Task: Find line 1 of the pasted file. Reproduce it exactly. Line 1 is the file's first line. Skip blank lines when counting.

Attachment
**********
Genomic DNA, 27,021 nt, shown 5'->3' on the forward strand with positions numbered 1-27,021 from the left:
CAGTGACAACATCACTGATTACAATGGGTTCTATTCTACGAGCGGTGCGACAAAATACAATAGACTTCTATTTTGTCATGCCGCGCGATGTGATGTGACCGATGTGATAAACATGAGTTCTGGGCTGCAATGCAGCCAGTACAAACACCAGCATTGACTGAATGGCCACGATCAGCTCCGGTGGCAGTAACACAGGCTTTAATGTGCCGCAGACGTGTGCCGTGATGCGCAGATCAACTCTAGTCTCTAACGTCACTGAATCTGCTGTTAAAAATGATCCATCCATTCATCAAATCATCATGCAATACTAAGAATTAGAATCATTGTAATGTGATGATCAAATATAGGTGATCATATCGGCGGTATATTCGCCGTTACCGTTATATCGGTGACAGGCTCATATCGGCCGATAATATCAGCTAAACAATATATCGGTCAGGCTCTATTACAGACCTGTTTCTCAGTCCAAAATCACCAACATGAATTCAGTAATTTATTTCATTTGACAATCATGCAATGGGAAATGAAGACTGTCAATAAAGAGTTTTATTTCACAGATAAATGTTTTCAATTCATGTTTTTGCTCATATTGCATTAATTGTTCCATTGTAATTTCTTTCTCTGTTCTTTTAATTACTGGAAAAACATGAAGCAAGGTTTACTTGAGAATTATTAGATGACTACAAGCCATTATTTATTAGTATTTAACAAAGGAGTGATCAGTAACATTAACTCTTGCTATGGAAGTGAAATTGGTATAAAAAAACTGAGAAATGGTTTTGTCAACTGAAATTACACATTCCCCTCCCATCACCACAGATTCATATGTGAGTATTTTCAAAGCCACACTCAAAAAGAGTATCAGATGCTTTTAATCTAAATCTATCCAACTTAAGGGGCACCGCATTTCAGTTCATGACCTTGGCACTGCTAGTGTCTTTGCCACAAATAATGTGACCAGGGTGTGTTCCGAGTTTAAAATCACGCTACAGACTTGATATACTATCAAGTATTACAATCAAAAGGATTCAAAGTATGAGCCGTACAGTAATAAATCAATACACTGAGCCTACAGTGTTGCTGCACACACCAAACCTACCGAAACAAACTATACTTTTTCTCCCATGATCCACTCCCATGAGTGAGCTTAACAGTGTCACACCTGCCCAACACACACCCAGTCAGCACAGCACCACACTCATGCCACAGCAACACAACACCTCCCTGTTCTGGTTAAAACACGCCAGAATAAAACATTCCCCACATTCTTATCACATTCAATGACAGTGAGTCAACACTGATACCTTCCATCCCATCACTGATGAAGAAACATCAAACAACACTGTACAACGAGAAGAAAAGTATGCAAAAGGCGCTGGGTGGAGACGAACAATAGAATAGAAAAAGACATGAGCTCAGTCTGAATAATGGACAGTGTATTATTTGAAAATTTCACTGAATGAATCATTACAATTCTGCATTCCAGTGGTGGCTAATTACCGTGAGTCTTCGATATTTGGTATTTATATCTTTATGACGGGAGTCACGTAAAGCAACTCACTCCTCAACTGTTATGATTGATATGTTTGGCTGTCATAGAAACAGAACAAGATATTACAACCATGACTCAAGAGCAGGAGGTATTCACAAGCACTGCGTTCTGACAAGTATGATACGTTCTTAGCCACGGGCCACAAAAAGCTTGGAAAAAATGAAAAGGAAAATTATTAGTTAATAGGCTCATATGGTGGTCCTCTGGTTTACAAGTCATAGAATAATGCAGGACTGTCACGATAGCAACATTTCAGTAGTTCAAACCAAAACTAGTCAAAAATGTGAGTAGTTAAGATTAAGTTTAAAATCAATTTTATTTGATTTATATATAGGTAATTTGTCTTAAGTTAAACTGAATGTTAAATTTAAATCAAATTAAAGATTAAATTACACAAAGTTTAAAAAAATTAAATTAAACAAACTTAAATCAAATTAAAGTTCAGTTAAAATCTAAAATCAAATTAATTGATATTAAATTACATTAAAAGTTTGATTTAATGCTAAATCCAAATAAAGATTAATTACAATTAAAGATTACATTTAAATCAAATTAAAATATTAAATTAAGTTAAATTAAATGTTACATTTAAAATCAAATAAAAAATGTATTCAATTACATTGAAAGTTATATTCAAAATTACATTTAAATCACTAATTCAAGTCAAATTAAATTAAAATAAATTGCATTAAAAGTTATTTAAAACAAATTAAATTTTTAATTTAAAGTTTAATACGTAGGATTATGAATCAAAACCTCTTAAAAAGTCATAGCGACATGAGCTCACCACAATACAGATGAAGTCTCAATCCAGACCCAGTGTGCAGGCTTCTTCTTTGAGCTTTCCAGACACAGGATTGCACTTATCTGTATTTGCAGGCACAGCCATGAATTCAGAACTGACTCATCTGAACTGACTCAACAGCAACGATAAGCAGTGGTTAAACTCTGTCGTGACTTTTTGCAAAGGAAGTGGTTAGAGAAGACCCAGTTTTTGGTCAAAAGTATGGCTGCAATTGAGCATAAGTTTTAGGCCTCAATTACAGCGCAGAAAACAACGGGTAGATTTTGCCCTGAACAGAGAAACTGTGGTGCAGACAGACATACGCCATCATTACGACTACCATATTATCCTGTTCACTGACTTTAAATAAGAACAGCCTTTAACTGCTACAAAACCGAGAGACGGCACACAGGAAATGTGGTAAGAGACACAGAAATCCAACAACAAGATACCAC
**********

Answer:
Genomic DNA, 27,021 nt, shown 5'->3' on the forward strand with positions numbered 1-27,021 from the left: